The Nativity in the Flesh of Our Lord, God and Saviour Jesus Christ – Christmas
Rank: Feast of Our Lord
Galatians 4:4-7; Matthew 2:1-12
Christ is born!
Jesus is a king: that is obvious from today’s gospel, and it’s pretty clear in a lot of carols, too (”Hark, the herald angels sing, glory to the newborn king…”). But it’s easy to slide over the fact that the child born today is a king: Luke’s account of the origins of his family, the presence of the shepherds, and the birth in a stable all emphasize God’s self-emptying in the incarnation. Less happily, popular culture has emphasized the alleged sweetness of the nativity scene (“…but little Lord Jesus no crying he makes…”); even the angels who appear to the shepherds are today often imagined and portrayed as chubby cherubs rather than the awesome army of the heavenly king.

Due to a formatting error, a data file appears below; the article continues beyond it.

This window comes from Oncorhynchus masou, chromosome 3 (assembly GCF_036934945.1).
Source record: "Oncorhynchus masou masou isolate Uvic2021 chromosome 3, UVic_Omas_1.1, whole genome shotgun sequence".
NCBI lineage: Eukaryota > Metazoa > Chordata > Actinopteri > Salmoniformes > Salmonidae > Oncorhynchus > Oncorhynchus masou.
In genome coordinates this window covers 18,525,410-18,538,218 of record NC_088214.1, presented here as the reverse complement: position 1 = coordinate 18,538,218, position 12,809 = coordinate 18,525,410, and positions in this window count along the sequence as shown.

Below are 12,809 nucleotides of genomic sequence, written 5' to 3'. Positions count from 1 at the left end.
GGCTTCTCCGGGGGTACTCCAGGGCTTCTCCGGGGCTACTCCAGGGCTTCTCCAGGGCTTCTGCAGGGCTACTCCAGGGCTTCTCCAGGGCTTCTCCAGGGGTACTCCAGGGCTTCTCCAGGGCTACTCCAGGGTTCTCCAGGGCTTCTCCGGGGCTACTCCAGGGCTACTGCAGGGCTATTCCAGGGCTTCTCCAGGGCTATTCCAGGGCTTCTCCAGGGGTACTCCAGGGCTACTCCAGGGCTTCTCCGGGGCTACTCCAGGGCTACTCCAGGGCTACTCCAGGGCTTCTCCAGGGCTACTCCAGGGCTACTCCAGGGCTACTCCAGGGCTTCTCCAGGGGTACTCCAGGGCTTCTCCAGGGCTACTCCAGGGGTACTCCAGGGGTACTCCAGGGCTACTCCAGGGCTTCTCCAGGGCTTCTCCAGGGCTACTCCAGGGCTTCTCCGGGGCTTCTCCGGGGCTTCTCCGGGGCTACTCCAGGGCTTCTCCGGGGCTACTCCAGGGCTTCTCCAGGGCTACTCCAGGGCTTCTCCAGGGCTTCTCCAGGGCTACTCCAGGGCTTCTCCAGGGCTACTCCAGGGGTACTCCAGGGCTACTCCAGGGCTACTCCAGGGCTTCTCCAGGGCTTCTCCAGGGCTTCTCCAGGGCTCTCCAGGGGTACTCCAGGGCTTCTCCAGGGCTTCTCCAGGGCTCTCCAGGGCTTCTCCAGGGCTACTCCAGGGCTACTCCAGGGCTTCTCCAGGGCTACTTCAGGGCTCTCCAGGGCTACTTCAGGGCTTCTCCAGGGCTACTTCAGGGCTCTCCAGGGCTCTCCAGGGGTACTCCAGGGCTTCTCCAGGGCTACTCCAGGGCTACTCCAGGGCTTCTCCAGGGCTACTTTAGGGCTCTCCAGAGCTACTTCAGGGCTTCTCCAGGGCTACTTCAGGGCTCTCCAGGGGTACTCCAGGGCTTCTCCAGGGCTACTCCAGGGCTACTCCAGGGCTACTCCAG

But read today’s gospel from Matthew closely: it is filled with words like ‘king,’ ‘ruler,’ and ‘govern.’ Born into humble circumstances, Jesus is nonetheless manifested from the beginning as a king. He is contrasted with Herod, an earthly king gone rotten, for whom power is a good in itself; unlike Herod, Jesus comes to govern not for his own sake, but for ours.That is why the magi bring him gifts (gifts which foreshadow how he saves us through his death and resurrection) and why the powers of this world fear him so much. And, as our king and saviour, he makes a claim on us even from the makeshift crib in the manger: in the midst of all the other messages of Christmas, let us not forget to do homage to our king.